Wednesday, September 14, 2011
Red Rogues In Winn-Dixie
A long lost tale of Garce the Barbarian
by Robert E. Howard
The clamour of battle died away, shouts of victory mingling with the cries of the dying. Men lay as they’d fallen, like broken branches after a great storm. The fluorescent lights glinted coldly off gilt chain mail, helmets of burnished bronze , smashed shields, severed limbs and broken swords.
Brooding over the carnage stood a grim red bearded, horn helmeted Norseman, clad in barbaric black wolf pelts, clutching a great broadsword that dripped fresh gore. In his other hand was an open bag of kettle fried potato chips.
A brooding sun burnt giant iron thewed and beetle browed, in tattered leather and torn chain mail armor listened sullenly to the sounds of the field as though to dancing girls strumming a lyre. In his right hand he gripped what was left of a scarred battle axe. He held no shield, nor had he ever needed one.
“By Odin’s bloody beard, friend Garce,” growled the Norseman. “There’s many a brave man feasting in the halls of Valhalla tonight.”
The big man adjusted his corslet. Spit blood on the ground. “So you say, friend Scotchgaard. May they feast in Valhalla or mayhaps rot in hell, so please the gods.”
The red beard held up the bag in his hand. “Chips?”
The dark mooded man waved him away. “Not this day, old friend. Watching my cholesterol. Still.” For a moment he stood regarding the dead, and cursed. “By Mitras big hairy tits,” he intoned wearily “I feel maybe like a pizza.”
“By Birdseye's Buttered Peas.” rumbled the Norseman grimly.
Garce looked thoughtful. His brow darkened, and furrowed pensively. “Don’t think I’ve heard of that god."
“Birdseye? No, I mean pizzas are two aisles over next to the Birdseye frozen peas section.”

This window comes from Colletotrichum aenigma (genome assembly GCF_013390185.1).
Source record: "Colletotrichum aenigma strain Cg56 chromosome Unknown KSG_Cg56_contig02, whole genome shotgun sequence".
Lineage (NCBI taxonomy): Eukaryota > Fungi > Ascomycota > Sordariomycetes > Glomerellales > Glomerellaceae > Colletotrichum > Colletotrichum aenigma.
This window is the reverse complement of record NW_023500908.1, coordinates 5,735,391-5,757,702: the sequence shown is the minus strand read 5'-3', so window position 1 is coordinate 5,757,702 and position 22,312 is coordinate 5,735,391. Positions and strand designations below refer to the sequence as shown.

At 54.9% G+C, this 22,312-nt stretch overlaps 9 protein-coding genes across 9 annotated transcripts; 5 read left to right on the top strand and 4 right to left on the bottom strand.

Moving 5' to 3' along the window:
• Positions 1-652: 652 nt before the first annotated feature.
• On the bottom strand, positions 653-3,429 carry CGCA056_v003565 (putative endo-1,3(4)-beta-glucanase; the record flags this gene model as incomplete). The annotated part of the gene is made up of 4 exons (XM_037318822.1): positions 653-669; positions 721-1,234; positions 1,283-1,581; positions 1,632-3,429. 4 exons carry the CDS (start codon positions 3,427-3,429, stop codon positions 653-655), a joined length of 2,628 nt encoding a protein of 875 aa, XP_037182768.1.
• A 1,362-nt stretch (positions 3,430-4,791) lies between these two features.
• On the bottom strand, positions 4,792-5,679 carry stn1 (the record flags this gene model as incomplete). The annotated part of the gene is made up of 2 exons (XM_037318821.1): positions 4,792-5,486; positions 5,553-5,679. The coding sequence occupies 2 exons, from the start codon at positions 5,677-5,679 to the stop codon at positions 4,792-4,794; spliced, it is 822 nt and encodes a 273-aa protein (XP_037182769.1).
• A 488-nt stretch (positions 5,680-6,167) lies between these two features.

“So the gods would have it,” Garce said, grinning mirthlessly. He shook fragments of skull and brains from the axe and hefted it lightly.
“Right next to the beer and wine aisle,” said the Norseman.
“So! Now I’m of a mind to quaff a flagon of ale or two!”
“And some wenching!” said Garce. “Let’s find some jolly sleek bellied wenches and quaff until we're shit faced.”
“Red wine for pizza,” said the Norseman, with imperturbable Nordic wisdom . “Or a dark ale, say porter or stout. Or Marzen should be in season by now. Anything else would be, well, barbaric.’
Garce laughed until the broken links of chain mail tickled like a dancing girls ankle bells. He raised the great war axe over his head. “Quaffing and wenching!”
They journeyed through the aisles to the North, the glass case of ice and frozen food. As they rounded the corner of the seafood aisle, a circle of dark gaunt warriors looked up at them from a fire. They howled like the great hyenas of the Khemitic steppes and seized their pikes.
Neither man spoke. Scotchgaard grinned wolfishly and drew the great blade from its leathern sheath and with an inhuman berserker scream hurled himself into the mosh pit of howling devils.
Garce shifted the haft of the war axe from hand to hand and waited for the first man to come to him. Scotchgaard’s blade whirled and heads flew. Steel rang like great belles as the Pict warriors surrounded them in a circle of death. The first man came, holding the iron pike on high for a fatal thrust. “Crom damn me for a meddling fool!” cursed Garce. “All I wanted was a pizza. So be it then, ye dark dogs! I'll give your hearts to the wolves!”